Dolly didn’t know. Dolly didn’t know a lot of things. She didn’t know she’d been named after a sheep. She didn’t know it was her father’s radical political views that kept them ever on the move. She didn’t know her mother wasn’t in fact dead, like her father claimed, but instead was addicted to a drug that greatly addled her ability as a parent. She didn’t know that the massive station wagon she now sat in as it sped down the empty desert highway had been stolen by her father in Las Cruces.
Dolly did know a lot of other things. She knew things that got her in trouble if she said them around teachers or other children, so she’d learned to keep her mouth shut on certain topics, the trick was learning exactly what topics that included. She knew how to read at a very high caliber for her age. She knew how to cook for herself and how to shoot her father’s gun. She knew the president was a crook and that he was surrounded by clowns. She knew her father would never let any harm come to her. She knew he could drive like no other and that he was one of the few sane people in the world. That’s what he used to tell her, that they were safe as long as they were in a car alone and he was at the wheel, but beyond that glass, the world’s a madhouse full of loonies and violence and chaos. He said that being able to exert your dominion over a space so small as the interior of an automobile was an incredible feat in this day and age. “Most people, they aren’t safe anywhere they go. They think they are, but they don’t understand that they’re sleeping with their eyes open. I might not be able to give you much, but I can give you this safe place.”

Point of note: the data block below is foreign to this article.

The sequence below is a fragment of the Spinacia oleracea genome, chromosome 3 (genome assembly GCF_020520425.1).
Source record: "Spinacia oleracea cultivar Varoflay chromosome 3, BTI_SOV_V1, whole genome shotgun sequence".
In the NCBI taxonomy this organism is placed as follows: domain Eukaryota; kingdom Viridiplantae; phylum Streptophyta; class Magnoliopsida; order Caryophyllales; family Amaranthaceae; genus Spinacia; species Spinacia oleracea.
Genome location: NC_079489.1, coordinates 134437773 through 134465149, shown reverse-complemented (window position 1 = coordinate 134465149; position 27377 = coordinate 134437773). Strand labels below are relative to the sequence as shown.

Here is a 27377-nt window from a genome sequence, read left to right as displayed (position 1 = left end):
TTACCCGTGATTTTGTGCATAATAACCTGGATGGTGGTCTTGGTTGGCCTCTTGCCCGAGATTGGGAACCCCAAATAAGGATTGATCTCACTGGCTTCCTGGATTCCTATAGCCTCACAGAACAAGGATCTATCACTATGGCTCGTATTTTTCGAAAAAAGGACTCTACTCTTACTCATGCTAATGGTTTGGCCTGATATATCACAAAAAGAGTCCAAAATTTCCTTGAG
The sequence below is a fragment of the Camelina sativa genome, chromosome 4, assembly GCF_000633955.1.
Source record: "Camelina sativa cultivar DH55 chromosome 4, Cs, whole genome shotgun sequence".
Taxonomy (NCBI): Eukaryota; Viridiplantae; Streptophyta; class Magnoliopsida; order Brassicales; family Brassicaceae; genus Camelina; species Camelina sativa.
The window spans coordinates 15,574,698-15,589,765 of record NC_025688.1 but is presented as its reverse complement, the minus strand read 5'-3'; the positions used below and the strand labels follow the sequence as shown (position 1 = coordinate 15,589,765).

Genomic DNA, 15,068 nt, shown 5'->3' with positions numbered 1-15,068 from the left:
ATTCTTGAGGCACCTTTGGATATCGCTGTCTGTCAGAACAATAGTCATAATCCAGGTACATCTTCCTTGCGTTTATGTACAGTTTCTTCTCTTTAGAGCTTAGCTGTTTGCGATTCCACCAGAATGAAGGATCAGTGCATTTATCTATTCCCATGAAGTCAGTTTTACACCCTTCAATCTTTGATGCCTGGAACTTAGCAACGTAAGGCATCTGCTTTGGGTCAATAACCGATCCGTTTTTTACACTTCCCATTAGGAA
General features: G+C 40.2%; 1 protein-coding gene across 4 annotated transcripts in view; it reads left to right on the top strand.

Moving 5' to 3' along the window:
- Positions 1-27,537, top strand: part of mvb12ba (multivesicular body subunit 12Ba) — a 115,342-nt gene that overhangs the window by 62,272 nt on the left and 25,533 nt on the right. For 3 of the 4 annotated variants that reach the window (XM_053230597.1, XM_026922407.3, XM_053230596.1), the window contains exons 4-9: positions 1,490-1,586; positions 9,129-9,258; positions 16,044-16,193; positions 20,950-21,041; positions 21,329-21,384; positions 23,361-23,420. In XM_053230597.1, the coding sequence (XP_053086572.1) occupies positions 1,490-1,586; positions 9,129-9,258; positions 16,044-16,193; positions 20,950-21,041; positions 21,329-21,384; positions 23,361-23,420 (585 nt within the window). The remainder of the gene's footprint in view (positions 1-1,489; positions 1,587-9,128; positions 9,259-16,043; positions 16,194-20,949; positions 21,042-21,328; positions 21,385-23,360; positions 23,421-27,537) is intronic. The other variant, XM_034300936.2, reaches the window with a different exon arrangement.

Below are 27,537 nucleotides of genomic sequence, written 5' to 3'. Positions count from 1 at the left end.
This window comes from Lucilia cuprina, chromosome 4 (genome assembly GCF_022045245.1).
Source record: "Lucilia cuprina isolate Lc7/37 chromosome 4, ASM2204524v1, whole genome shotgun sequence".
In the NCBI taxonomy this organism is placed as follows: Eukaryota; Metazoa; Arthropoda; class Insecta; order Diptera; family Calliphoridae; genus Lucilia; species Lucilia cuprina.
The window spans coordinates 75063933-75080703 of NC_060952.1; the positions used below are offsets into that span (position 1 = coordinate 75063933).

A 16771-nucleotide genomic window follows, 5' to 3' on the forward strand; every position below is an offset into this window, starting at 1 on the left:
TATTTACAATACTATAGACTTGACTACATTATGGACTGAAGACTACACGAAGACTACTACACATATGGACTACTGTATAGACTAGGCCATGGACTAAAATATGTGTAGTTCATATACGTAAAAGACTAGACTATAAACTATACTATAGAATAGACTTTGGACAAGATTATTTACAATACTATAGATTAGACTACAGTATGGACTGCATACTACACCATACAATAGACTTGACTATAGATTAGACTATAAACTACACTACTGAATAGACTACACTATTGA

That’s why the car and these long trips were Dolly’s favorite. It was never the same car and never the same road, but she always felt warm and cozy even as she sat alone in the backseat. There used to be a dog who rode with her, a massive black poodle named Charles, but not anymore. Now she rode quietly as her dad drove, hanging halfway out the window to smoke his cigarettes because he didn’t want her to breathe in the smoke. He said she wasn’t big enough yet and when she expressed concern for him, he simply laughed and said there were much more dangerous forces after him than a tube of paper full of plants. He drove immaculately in this fashion, always at night, always smoking, always with the radio turned way up and sometimes he’d be yelling into a cell phone and driving with one hand.
Dolly’s favorite thing to do in the car was to stare out the window and memorize as much of the plant life as possible. Then, when they came to a stop, she’d ask her dad what they’d just driven through. He never gave political names, like states or cities, instead he’d give geographical regions such as the Sonora Desert or the Great Plains, or places with intimidating names like the Badlands or Death Valley. She’d then repeat the name to herself until she had it memorized and repeat it to the librarian at the local library which is where her dad would drop her off for long periods, but never more than twelve hours. She’d ask the librarian if they had any books on the plant life in this place or that one and then she’d take the book and flip through it and write in her journal the names of the plants and sketch a quick outline of the plant. Her father suggested she learn the medicinal uses, if any, for her plants and if they were good to eat, so she added that to her journal now too.